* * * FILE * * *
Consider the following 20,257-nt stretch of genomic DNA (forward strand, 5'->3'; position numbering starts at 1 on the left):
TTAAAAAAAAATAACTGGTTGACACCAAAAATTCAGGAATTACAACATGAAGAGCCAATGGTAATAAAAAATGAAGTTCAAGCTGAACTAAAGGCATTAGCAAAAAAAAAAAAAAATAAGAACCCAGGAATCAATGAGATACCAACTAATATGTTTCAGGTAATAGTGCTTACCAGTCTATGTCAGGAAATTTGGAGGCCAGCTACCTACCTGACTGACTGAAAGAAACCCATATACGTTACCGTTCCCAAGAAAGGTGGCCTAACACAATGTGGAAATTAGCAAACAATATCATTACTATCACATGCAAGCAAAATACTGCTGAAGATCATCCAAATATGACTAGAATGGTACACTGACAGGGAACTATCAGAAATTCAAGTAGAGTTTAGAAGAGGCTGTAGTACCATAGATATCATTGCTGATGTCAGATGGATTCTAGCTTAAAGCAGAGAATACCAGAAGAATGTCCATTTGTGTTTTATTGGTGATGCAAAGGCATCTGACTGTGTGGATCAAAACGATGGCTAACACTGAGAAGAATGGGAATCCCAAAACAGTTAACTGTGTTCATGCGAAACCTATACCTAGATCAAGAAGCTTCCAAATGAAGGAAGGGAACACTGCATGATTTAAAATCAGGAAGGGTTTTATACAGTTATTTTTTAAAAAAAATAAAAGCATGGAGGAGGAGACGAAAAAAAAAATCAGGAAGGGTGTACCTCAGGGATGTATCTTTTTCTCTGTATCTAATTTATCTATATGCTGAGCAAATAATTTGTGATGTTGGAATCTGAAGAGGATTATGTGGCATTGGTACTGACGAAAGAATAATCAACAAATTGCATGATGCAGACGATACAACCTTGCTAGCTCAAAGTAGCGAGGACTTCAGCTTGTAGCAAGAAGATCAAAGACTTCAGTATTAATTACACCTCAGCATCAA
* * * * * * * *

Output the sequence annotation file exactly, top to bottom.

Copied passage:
Consider the following 20,257-nt stretch of genomic DNA (forward strand, 5'->3'; position numbering starts at 1 on the left):
TTAAAAAAAAATAACTGGTTGACACCAAAAATTCAGGAATTACAACATGAAGAGCCAATGGTAATAAAAAATGAAGTTCAAGCTGAACTAAAGGCATTAGCAAAAAAAAAAAAAAATAAGAACCCAGGAATCAATGAGATACCAACTAATATGTTTCAGGTAATAGTGCTTACCAGTCTATGTCAGGAAATTTGGAGGCCAGCTACCTACCTGACTGACTGAAAGAAACCCATATACGTTACCGTTCCCAAGAAAGGTGGCCTAACACAATGTGGAAATTAGCAAACAATATCATTACTATCACATGCAAGCAAAATACTGCTGAAGATCATCCAAATATGACTAGAATGGTACACTGACAGGGAACTATCAGAAATTCAAGTAGAGTTTAGAAGAGGCTGTAGTACCATAGATATCATTGCTGATGTCAGATGGATTCTAGCTTAAAGCAGAGAATACCAGAAGAATGTCCATTTGTGTTTTATTGGTGATGCAAAGGCATCTGACTGTGTGGATCAAAACGATGGCTAACACTGAGAAGAATGGGAATCCCAAAACAGTTAACTGTGTTCATGCGAAACCTATACCTAGATCAAGAAGCTTCCAAATGAAGGAAGGGAACACTGCATGATTTAAAATCAGGAAGGGTTTTATACAGTTATTTTTTAAAAAAAATAAAAGCATGGAGGAGGAGACGAAAAAAAAAATCAGGAAGGGTGTACCTCAGGGATGTATCTTTTTCTCTGTATCTAATTTATCTATATGCTGAGCAAATAATTTGTGATGTTGGAATCTGAAGAGGATTATGTGGCATTGGTACTGACGAAAGAATAATCAACAAATTGCATGATGCAGACGATACAACCTTGCTAGCTCAAAGTAGCGAGGACTTCAGCTTGTAGCAAGAAGATCAAAGACTTCAGTATTAATTACACCTCAGCATCAA